Creating a Culture of Care
“Life is amazing. And then it’s awful. And then it’s amazing again. And in between the amazing and awful, it’s ordinary and mundane and routine. Breathe in the amazing, hold on through the awful, and relax and exhale during the ordinary. That’s just living heartbreaking, soul healing, amazing, awful, ordinary life. And it’s breathtakingly beautiful.” L.R. Knost
Reading this quote from L.R. Knost brought us to pondering the awful in our lives and how we handle it ourselves. It’s a learning process. What do we do to hold on through everyday pain and life’s challenges? How do we parent through the awful? We can try to fix it or listen with an empathetic ear ( It’s Not About the Nail ). We can encourage our kids to find their own path, guide them to seek resources or tools, or walk beside as companions on their journey. We can also see these approaches as part of a broader community conversation and consider how we can or want to participate in this joint effort. How do we, as a community of learners, create and nurture a culture of caring that can support us through the awful.
There are infinite ways to feel pain (”the awful”) through stress, health issues, learning challenges, and loss. It is inevitable. We also experience physical, social and emotional pain in varying degrees. Our relationships support us through. How do we as a parenting and learning community create a culture of care? What does it mean to care in our homes? in a classroom? in our school? and as a community and a society? It’s a very broad question that has many answers and needs to involve us all- students, parents, teachers, and our community. How do we, as parents and community members, prepare our kids for the awful, more painful parts of life? How do we model, teach, and prepare them to be resilient for themselves and also compassionate human beings who are caring of others?
We recently read an article, When Pain Visits, and this quote stood out: “It isn’t easy to provide support to someone close to us who is suffering- it sometimes reminds us of our own pain, and other times our clumsy attempts to offer advice or treatment solutions complicate things rather than help out.” (Paul Wesselmann, April 25, 2017)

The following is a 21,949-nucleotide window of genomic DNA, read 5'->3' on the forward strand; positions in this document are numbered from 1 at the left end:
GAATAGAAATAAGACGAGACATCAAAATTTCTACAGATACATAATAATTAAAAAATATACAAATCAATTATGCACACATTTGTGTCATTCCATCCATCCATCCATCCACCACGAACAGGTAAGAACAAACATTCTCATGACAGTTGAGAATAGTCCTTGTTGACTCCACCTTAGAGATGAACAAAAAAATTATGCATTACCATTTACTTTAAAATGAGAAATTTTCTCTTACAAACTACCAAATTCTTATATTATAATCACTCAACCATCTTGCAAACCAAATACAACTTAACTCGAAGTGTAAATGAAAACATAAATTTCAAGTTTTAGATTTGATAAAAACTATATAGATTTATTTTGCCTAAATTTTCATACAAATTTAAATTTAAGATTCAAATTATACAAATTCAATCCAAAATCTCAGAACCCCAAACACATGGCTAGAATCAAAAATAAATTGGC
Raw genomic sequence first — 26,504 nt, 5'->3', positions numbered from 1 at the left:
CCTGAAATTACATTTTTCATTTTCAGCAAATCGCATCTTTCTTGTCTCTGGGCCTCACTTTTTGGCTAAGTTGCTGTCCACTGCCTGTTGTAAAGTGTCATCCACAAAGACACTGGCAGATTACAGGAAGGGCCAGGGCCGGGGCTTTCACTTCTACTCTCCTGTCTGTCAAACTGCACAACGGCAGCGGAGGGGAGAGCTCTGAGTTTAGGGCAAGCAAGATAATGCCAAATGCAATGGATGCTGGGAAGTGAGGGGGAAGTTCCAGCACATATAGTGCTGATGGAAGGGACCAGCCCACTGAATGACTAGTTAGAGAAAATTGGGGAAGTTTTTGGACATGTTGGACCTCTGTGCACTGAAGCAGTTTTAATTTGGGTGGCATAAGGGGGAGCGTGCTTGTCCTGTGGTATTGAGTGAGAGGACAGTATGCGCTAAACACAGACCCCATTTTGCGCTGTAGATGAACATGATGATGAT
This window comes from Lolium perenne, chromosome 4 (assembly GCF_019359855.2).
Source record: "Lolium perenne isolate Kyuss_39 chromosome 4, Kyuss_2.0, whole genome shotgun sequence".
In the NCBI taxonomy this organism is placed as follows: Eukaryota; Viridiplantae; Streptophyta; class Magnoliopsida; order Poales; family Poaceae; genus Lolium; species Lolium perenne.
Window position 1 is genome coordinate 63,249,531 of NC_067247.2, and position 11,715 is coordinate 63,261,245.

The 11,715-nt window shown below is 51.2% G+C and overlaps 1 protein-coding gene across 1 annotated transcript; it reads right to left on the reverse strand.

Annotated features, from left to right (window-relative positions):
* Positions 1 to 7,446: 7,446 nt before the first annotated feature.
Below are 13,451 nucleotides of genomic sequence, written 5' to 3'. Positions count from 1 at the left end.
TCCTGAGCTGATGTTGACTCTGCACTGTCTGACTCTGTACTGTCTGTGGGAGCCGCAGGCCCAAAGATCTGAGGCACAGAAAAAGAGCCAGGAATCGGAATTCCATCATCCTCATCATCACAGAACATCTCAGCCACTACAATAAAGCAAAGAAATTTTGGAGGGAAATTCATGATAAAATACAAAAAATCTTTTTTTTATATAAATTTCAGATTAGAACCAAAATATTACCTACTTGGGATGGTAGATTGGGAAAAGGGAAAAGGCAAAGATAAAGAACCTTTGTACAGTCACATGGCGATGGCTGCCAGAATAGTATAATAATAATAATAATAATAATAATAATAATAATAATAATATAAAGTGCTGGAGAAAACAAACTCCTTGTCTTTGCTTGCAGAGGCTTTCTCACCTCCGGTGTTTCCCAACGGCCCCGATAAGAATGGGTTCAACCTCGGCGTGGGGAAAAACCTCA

Creating and sustaining a culture of care can be done through simple acts like smiling, listening, or giving a hug. As a community of parents, it can mean seeking new ways to connect and continuing to build stronger relationship with our children and young adults. In classrooms and the broader community, perhaps looking beyond the disengagement of a student or adult, and choosing to understand by asking why? Being aware and not judging, and using compassion as a tool to re(or better) engage ( Happify-Compassion ) with others. Talking about the emotions, pressures, fear, and anxieties that surround us all and continuing to promote the multiple ways that people are resilient. ”Social Emotional Learning (SEL) isn’t just about academics. It’s about human connection—that beautiful and complicated necessity of life and school.” ( Making SEL the DNA of a School , Greater Good, Berkeley).
And now that you don't have to be perfect, you can be good. -John Steinbeck
Creating a culture of care means opening up the dialogue about how we relate and finding new ways to connect with those around us. Sharing a smile, asking a question, and being willing to continually seek solutions to help ourselves and others stay engaged and excited about the amazing journey of being a lifelong learner. Whether at home, in the classroom, in our neighborhoods, or downtown, interpersonal relationships and human connection seem to be the wonderful resources we need to handle the awful.
The Envelope Please: How to Accept College Hits and Misses (by Amy Alamar)
Sheryl Sandberg and Adam Grant’s new book, Option B: Facing Adversity, Building Resilience, and Finding Joy (2017) addresses our tendency to sometimes get stuck in not knowing how to help. After losing her husband two years ago to heart failure, “...One of the reasons I wrote the book and am launching OptionB.org is that the problem with that is that we then don’t help each other when we most need that help, and I think that’s when we can most come together.” excerpt from ‘Just Show Up’: Sheryl Sandberg On How To Help Someone Who’s Grieving (NPR, April 25, 2017, interview).
Paul Wesselmann’s Three Humble Gifts to offer yourself or someone you care about who is currently experiencing pain; physical, emotional, or both. (frequent Cal Poly WOW and Student Development speaker)
● Support : I am truly sorry that pain has visited; I pledge to continue unleashing these ripples of compassion and kindness with the determination to help you relieve the pain you’re feeling, and to remind you that you are *not* alone.
● Curiosity : I’m wondering if there is any way you can leverage pain’s unfortunate presence in your life as an opportunity to grow? Can you use it to learn some things about yourself, others, and/or the universe? Try it and see!
● Encouragement : Remember that you are tougher than you are capable of recognizing right now,and you have the capacity to summon a fierce combination of persistence and patience to face it. I know that because look at you--you made it to today! And the tougher things have been, the more impressive that feat really is.
Stuff That Sucks: A Teen’s Guide to Accepting What You Can’t Change and Committing to What You Can (2017) by Ben Sedley. A short, easy read for parents, teens and anyone who sometimes struggles with being human.
Celebrating being perfectly imperfect... it’s a lifelong journey!